The Skinny on NERC CIP V5 Information Protection Programs

This post is part of a coordinated series of blog posts examining the details of version 5 of the NERC Critical Infrastructure Protection (CIP) standards. These posts, written by various individuals having direct experience with these standards, will point out security gaps, ambiguities, and areas that could prove challenging to audit. The purpose of the posts is to highlight areas for future improvement, and to draw attention to issues for which entities may wish to apply greater diligence than is currently required by regulation.

Stacy Bresler, The Anfield Group

A bit of history (but not a history lesson)

The requirement to establish an Information Protection Program (or something similar) has existed in the CIP standards from the very beginning. When I say very beginning, I mean since FERC’s Standard Market Design (SMD) Notice of Proposed Rulemaking (NOPR) Appendix G (called the Cyber Security Standards for Electric Wholesale Market Operations Participants) where it had a single sentence that stated:

Critical electric facilities shall restrict the distribution of maps, floor plans and equipment layouts pertaining to those facilities, and restrict the use of signage indicating critical facility locations.

Since that NOPR failed, Urgent Action Standard 1200 was created in 2003 and had this to say about information protection (1210):

The entity performing the reliability authority, balancing authority, interchange authority, transmission service provider, transmission operator, generator, or load-serving entity function shall protect information associated with critical cyber assets and the policies and practices used to keep them secure.

This was further defined in the measures section:

The responsible entity shall maintain a document identifying the access limitations to sensitive information related to critical cyber assets. At a minimum, this document must address access to procedures, critical asset inventories, maps, floor plans, equipment layouts and configurations.

Jumping ahead to the currently enforceable CIP standards

CIP-003-3 R4, R5 and CIP-007-3a R7 make up the controls required to help prevent the undesired release of potential information associated with Critical Cyber Assets (CCA) and their associated Electronic Access and Monitoring Systems (EACMS) as required by CIP-005-3a R1.5 and Physical Access Control Systems (PACS) as required by CIP-006-3c R2.2. CIP-007-3a R7 also includes all cyber assets within the Electronic Security Perimeter.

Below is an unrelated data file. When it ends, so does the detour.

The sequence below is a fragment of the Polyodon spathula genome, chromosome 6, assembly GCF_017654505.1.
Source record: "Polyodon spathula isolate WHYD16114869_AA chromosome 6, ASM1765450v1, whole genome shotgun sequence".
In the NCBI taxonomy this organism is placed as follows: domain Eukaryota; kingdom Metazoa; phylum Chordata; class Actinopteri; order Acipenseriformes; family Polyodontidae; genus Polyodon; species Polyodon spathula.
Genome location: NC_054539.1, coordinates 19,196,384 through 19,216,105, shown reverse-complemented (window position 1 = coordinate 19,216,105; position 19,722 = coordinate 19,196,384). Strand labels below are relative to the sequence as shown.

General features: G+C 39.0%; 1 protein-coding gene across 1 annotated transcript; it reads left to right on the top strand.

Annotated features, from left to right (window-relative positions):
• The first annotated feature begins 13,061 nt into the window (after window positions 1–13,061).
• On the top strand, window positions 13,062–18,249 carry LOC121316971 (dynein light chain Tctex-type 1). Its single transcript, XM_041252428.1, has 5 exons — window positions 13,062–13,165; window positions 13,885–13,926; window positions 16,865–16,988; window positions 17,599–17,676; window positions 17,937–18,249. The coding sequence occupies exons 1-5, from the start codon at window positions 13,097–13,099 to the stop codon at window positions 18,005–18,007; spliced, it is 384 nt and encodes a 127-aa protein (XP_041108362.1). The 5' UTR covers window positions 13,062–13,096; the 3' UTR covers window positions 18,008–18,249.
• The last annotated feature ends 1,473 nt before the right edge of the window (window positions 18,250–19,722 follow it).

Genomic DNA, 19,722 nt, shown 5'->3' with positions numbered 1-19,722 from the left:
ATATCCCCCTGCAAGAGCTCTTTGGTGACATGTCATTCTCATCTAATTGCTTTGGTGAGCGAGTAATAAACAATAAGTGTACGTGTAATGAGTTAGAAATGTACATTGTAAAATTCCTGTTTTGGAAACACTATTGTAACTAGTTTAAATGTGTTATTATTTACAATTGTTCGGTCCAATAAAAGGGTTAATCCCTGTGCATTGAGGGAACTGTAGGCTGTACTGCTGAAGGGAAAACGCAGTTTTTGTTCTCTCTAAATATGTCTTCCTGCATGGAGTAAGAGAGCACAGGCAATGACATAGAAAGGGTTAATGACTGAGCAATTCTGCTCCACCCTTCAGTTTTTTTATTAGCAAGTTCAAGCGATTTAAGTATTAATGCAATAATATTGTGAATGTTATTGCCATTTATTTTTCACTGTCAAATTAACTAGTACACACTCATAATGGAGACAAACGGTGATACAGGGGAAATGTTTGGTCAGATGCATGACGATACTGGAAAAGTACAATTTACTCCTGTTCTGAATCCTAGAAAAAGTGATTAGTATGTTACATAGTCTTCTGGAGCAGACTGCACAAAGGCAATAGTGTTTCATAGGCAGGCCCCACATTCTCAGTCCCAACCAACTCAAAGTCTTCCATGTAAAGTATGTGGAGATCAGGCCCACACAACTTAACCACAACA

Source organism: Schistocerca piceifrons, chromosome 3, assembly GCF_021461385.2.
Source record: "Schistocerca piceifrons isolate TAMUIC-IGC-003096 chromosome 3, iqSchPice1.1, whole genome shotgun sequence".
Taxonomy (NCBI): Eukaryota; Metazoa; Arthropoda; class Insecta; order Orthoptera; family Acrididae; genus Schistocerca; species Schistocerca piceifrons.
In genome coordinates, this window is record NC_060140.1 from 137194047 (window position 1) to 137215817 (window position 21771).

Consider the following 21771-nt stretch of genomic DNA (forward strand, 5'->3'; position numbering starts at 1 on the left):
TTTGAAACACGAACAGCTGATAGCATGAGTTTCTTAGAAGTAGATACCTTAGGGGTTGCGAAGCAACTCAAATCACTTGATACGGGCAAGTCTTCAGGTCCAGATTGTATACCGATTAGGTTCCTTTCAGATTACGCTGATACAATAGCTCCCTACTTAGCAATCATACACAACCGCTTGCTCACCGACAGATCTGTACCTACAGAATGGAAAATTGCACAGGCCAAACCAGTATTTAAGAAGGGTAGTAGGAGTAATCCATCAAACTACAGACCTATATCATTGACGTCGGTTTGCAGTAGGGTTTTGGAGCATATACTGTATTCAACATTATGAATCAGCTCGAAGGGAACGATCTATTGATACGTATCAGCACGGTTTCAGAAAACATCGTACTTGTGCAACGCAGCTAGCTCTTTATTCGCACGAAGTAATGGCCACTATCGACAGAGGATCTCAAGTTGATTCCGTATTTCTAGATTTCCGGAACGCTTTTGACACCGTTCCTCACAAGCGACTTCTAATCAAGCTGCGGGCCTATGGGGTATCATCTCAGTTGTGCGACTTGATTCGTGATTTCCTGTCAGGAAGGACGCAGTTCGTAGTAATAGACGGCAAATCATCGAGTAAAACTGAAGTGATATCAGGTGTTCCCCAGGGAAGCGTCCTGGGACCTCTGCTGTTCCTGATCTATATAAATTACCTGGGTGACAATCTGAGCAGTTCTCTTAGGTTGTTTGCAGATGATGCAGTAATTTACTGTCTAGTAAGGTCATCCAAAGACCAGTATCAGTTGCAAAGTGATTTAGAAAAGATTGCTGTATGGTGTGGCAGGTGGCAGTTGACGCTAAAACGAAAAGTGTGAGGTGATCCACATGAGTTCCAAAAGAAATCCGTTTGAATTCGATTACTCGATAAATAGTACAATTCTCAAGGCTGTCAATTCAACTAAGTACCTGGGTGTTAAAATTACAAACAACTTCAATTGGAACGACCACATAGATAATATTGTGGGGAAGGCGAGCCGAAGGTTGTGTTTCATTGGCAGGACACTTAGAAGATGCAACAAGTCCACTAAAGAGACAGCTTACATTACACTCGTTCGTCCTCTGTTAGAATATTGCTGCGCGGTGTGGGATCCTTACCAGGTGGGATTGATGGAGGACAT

Version 3 specifically states what kind of information, regardless of media, associated with this set of cyber assets that shall be (at a minimum) protected. Here is the list from CIP-003-3 R4:

  • Operational procedures
  • Lists as required in Standard CIP-002-3
  • Network topology or similar diagrams
  • Floor plans of computing centers that contain Critical Cyber Assets
  • Equipment layouts of Critical Cyber Assets
  • Disaster recovery plans
  • Incident response plans
  • Security configuration information

As you can see, this requirement has become more prescriptive. It certainly ended up being more clear and auditable over time.

The future of information protection in CIP version 5

Every security professional will tell you that an information protection program is a fundamental component of any basic cyber security program and, rightfully so, it is included within the CIP-011-1 standard (notice the dash 1).

Let’s take a look at what CIP-011-1 says about information that needs to be protected. First we have to look up the definition of BES Cyber System Information in the NERC Glossary of Terms:

Information about the BES Cyber System that could be used to gain unauthorized access or pose a security threat to the BES Cyber System. BES Cyber System Information does not include individual pieces of information that by themselves do not pose a threat or could not be used to allow unauthorized access to BES Cyber Systems, such as, but not limited to, device names, individual IP addresses without context, ESP names, or policy statements. Examples of BES Cyber System Information may include, but are not limited to, security procedures or security information about BES Cyber Systems, Physical Access Control Systems, and Electronic Access Control or Monitoring Systems that is not publicly available and could be used to allow unauthorized access or unauthorized distribution; collections of network addresses; and network topology of the BES Cyber System.

Audit alert: Previously in CIP Version 3 it was stated that, regardless of media, the information protection program “shall include, at a minimum…” specific types of information. This new definition states “Examples of BES Cyber System Information may include…”.  Using “May instead of “Shall” could open up a can of worms in an audit. “Shall” was clear and prescriptive (relatively). “May” is unclear and subjective.  And that isn’t event counting the first sentence which appears to be putting the Responsible Entity in a position of determining which “pieces” of information may or may not be useful to a malicious actor. I get where the SDT was going but I don’t think this is the correct definition to assure the right kind of information is being protected. Putting that aside for a moment…this definition tells me that an Information Protection Program better be incredibly detailed and specific. Vagueness leads auditors to use more of their professional judgement and that often leads to more potential violations. I understand that many utilities wanted more flexibility in the CIP standards but with that comes greater responsibility not to mention potentially a lot more work!